“You're not supposed to win in that situation,” cornerbacks coach/special teams coordinator Kerry Coombs said. “You get caught from behind in an environment like that and then go behind in overtime going into their student section. You are not supposed to win that game.
"The only way you win that game is if the men on your team are men of incredible character and resilience, and they are, and that was a fantastic finish. Do I think it makes a difference this week? I don't know.”
The staff and the team are trying to make sure it does make a difference, looking to build off the narrow escape moving forward.
While the play was sloppy at times, there are positives to be drawn from the win over Penn State. The Buckeyes played in front of 107,895 fans Oct. 25 and nearly all of them were white-clad Nittany Lions' supporters. They won’t face an environment that hostile again this season.
Plenty of mistakes were made in the game as young players adjusted to their first true road test. There were too many penalties and quarterback J.T. Barrett made some crucial mistakes before saving the day in overtime, but those are teaching moments for the coaching staff and it’s always better to learn while winning.
"It's not a good thing, it's a great thing,” head coach Urban Meyer said of the close call. “Not just environment, but the toughness element that you just were in a street fight, and you're winning. You started getting your tail kicked and you came back and won. That builds toughness.”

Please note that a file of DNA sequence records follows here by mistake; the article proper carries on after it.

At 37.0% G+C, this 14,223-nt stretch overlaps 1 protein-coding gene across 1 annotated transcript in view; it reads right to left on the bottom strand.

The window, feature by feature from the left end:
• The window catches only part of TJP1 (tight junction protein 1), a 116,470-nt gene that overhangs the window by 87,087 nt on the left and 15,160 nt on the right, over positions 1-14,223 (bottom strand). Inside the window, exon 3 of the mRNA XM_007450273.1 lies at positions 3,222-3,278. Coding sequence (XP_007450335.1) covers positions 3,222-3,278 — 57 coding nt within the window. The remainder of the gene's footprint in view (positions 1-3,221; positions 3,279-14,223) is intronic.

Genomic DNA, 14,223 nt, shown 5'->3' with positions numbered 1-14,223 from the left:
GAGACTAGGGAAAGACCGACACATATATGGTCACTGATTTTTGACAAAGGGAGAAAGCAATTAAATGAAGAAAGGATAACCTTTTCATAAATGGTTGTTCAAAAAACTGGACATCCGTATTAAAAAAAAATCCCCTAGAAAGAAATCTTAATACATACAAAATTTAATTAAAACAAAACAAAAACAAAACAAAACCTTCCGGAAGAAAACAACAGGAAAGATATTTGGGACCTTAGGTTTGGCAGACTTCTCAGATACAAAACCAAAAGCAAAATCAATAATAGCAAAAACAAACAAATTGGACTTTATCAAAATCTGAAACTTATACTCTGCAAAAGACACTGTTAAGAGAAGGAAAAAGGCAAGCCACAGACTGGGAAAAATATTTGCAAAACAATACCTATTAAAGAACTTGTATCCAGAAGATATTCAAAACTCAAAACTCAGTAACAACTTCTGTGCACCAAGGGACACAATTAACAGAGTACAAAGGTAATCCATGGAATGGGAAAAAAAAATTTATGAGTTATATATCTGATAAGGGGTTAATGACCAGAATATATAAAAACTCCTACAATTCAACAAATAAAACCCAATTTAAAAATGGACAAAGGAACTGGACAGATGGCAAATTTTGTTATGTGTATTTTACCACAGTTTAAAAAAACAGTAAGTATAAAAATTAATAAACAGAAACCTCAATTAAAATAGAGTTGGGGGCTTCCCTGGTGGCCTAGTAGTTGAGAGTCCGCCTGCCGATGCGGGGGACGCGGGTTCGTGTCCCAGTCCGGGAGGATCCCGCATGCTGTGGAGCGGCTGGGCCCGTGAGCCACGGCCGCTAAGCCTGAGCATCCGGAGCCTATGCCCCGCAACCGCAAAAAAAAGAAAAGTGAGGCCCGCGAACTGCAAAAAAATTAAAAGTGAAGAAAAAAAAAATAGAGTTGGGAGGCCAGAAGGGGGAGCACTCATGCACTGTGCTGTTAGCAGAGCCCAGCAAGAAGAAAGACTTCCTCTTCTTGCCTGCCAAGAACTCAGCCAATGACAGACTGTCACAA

Ohio State entered the game at Penn State heavy favorites. They’d scored 50 points in each of their previous four games while rolling Big Ten and nonconference opponents alike. The Nittany Lions entered having lost back-to-back games to Northwestern and a floundering Michigan team. But Penn State tested the Buckeyes in a way they hadn’t been challenged since the loss to Virginia Tech in the second week of the season. This time Ohio State was up for it.
“I think it was one of those deals, learn from the past,” Barrett said. “Virginia Tech, it was one of those type of deals where we were down, we didn’t make plays. I didn’t make plays, offense didn’t make plays, defense didn’t make plays. The whole team didn’t make plays for us to win that game. So using that and learning from that, I think it was just how Penn State was. We were up, they came back then we were down so using that experience from Virginia Tech and using that to win a game.”
Not Looking Past Illini
Despite the scare in State College, Ohio State fans have been looking to the Nov. 8 showdown with Michigan State for virtually the entire season as that game is seen as a play-in game for the Big Ten East’s spot in the conference championship game.
By all accounts the team isn’t worried about the Spartans yet, instead keeping fully focused on a 4-4 Illinois team that comes to Columbus Nov. 1.
“You take every game seriously because when you don’t, when you think you’re just going to go in there and slap somebody, that’s when you get in a fight,” safety Tyvis Powell said. “Nobody’s mind-set should even be thinking about Michigan State at this time. We got Illinois up right now and Illinois just beat Minnesota so they are definitely a good team.”
As the sophomore said, the Illini are coming off a surprising 28-24 win over what had been a 6-1 Minnesota team. That victory came with Illinois back-up quarterback Reilly O’Toole getting the start for Wes Lunt, who is out with a broken leg. It was the Illini’s first conference win since October of 2011.
Illinois got the win despite being outgained by the Gophers by a 411-263 margin, winning the turnover battle 3-1. Still, Meyer said he isn’t worried about the Buckeyes looking past a team with a 1-3 conference mark.